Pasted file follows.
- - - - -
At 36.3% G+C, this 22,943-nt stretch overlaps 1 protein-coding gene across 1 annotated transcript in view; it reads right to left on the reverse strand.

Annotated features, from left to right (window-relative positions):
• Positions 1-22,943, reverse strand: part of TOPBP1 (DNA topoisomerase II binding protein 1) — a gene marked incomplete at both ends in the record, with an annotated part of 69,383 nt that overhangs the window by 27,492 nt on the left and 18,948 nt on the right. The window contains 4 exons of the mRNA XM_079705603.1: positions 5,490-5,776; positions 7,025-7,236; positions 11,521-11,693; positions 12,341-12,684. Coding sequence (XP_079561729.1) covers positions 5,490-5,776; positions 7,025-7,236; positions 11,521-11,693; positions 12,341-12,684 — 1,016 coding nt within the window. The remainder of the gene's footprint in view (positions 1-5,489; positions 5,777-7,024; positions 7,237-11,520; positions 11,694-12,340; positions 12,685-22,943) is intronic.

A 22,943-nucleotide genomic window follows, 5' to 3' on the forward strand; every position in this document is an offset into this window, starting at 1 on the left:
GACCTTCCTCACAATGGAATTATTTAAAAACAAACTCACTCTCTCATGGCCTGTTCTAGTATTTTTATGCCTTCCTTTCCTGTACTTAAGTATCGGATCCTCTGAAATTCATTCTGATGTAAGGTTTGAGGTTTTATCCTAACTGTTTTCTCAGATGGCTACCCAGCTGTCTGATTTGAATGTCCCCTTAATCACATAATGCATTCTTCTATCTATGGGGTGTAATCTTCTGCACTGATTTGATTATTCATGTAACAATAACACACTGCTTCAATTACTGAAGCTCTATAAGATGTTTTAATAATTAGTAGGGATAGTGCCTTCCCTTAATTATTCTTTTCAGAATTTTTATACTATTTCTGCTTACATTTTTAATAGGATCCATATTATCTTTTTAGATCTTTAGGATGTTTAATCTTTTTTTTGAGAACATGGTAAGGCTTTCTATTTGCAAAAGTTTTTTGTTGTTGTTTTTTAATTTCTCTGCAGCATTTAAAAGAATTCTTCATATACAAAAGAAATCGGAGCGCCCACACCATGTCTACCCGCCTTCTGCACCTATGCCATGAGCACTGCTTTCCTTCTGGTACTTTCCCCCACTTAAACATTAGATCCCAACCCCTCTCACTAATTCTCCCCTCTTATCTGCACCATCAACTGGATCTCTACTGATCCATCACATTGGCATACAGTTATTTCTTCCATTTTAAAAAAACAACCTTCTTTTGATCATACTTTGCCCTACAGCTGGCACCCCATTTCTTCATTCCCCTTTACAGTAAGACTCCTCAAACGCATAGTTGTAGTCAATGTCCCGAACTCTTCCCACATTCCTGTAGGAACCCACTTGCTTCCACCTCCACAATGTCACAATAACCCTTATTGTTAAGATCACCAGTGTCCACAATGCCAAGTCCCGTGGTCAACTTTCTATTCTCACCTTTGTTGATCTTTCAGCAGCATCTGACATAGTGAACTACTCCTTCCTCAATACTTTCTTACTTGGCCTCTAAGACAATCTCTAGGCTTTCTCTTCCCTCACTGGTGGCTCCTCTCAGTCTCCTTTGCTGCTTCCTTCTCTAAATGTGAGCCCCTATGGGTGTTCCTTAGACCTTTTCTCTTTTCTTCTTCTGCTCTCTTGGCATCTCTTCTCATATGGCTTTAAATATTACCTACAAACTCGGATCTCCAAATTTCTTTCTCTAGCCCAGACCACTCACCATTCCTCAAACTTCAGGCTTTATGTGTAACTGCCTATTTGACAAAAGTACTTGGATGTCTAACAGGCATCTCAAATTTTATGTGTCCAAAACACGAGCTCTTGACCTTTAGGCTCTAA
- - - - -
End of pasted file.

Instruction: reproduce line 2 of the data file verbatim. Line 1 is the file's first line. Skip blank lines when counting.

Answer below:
Annotated features, from left to right (window-relative positions):